The status quo is an unhappy place. The missing-feature fallacy is a hallmark of legal tech sales fails. Instead of saying, “we are not interested right now,” potential buyers demur by identifying an absent feature as their barrier to purchase. New founders often run off to build this sale-critical enhancement only to learn it was not in fact dispositive. Rather, while many buyers go to great lengths to avoid saying “no” outright, no remains the answer.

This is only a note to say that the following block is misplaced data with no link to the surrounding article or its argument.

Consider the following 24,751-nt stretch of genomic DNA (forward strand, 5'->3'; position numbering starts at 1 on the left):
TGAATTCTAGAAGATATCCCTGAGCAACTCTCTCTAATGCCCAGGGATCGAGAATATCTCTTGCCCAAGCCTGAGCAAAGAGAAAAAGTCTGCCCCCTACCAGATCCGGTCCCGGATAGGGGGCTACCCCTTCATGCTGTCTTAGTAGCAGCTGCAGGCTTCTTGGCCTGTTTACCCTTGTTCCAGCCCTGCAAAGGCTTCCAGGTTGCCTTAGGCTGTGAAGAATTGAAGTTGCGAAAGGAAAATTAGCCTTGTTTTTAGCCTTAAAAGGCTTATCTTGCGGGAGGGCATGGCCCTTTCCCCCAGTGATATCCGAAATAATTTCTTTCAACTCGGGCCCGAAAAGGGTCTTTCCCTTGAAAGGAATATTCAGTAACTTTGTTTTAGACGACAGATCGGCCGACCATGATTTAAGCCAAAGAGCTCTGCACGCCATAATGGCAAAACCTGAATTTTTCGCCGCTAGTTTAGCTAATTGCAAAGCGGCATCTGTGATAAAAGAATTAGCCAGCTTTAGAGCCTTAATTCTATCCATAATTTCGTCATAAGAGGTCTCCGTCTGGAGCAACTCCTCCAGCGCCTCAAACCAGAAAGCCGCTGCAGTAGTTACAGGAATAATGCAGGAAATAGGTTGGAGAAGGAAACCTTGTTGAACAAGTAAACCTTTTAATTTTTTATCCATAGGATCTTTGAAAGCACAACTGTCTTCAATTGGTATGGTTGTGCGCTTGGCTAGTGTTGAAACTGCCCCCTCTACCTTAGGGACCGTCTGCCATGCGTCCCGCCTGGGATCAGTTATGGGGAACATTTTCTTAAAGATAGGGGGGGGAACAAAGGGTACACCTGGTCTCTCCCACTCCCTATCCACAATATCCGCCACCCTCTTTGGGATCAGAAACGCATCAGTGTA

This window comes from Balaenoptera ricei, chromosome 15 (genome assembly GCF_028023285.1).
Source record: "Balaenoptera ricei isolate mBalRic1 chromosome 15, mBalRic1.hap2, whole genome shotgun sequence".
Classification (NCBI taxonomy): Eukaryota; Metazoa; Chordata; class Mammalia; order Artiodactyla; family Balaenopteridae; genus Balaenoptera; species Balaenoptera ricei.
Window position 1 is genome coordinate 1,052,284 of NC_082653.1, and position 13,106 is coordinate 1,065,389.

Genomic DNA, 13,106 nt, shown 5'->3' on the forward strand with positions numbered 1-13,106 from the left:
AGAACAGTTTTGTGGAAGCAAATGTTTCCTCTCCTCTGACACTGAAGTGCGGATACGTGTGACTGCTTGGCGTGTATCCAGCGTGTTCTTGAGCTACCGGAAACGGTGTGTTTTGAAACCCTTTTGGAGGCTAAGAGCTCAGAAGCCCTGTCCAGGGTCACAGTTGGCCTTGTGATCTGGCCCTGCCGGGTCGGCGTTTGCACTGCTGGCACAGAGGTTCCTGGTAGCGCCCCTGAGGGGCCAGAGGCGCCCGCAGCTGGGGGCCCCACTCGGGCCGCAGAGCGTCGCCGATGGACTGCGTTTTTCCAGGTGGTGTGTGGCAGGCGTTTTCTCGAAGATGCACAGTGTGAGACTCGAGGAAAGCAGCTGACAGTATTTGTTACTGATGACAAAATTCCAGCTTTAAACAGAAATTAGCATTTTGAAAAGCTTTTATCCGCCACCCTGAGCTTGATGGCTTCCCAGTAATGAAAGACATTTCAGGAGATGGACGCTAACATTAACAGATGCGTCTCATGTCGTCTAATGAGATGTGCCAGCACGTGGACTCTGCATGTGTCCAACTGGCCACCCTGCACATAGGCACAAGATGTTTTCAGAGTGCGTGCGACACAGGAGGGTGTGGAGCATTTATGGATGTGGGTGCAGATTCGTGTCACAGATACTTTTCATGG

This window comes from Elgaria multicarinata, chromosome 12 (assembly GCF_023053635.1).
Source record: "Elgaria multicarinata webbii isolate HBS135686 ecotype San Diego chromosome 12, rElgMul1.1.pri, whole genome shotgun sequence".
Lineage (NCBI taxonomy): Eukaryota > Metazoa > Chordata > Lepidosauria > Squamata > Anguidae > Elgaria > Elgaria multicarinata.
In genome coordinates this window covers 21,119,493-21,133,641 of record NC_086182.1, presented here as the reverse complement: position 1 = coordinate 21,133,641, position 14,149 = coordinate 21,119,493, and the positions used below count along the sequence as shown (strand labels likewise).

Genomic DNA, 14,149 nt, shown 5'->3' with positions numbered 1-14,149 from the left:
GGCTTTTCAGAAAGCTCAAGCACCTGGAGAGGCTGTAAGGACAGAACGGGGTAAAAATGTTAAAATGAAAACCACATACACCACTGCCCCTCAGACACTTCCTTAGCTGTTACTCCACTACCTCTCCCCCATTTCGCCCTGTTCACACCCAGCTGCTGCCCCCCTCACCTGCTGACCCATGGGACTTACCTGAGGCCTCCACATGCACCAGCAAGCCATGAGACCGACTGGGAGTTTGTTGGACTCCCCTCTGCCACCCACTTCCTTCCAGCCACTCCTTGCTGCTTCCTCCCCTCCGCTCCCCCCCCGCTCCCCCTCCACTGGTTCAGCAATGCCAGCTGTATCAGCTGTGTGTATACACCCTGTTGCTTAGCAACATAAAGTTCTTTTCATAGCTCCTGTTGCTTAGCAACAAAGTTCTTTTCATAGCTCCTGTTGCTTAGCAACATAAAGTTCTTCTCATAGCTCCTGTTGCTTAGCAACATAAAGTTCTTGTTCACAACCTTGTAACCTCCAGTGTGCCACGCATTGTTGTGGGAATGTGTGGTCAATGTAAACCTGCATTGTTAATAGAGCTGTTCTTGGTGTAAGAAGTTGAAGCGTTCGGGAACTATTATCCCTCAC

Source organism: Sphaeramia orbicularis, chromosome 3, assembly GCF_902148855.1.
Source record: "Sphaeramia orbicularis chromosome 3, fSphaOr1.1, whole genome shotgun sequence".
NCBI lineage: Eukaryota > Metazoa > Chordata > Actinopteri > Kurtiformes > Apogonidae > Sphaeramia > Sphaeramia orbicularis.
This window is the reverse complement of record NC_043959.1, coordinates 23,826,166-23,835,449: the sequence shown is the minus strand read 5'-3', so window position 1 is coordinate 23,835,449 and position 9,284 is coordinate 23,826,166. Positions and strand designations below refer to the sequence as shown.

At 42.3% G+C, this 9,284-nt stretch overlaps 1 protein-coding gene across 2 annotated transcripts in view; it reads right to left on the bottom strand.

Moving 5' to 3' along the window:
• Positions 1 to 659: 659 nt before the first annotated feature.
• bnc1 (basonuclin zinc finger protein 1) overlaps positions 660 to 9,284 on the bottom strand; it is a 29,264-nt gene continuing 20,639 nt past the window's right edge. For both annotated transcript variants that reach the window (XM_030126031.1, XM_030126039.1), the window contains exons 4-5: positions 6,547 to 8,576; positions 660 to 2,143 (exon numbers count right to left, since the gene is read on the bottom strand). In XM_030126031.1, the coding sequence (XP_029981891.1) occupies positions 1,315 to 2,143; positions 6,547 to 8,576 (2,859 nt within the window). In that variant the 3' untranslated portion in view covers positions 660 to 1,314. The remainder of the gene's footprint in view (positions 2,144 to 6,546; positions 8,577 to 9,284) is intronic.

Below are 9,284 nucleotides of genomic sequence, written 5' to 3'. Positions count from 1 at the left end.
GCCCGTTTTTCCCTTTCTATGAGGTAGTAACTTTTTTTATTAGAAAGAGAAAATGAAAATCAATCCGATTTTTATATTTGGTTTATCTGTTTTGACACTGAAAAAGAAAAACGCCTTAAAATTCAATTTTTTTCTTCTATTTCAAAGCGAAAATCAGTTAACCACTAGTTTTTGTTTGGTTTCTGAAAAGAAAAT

A similar frustration is often voiced by more mature vendors who have attempted to convene cadres of existing users to advise on product roadmap. While vendors can work on almost anything, they cannot pursue everything. Vendors are looking to their users not only to source new ideas but also as an organizing principle, a north star for prioritization. Unfortunately, different users have different priorities, and user groups often fail to coalesce around a few critical improvements—when everything is a priority, nothing is a priority.

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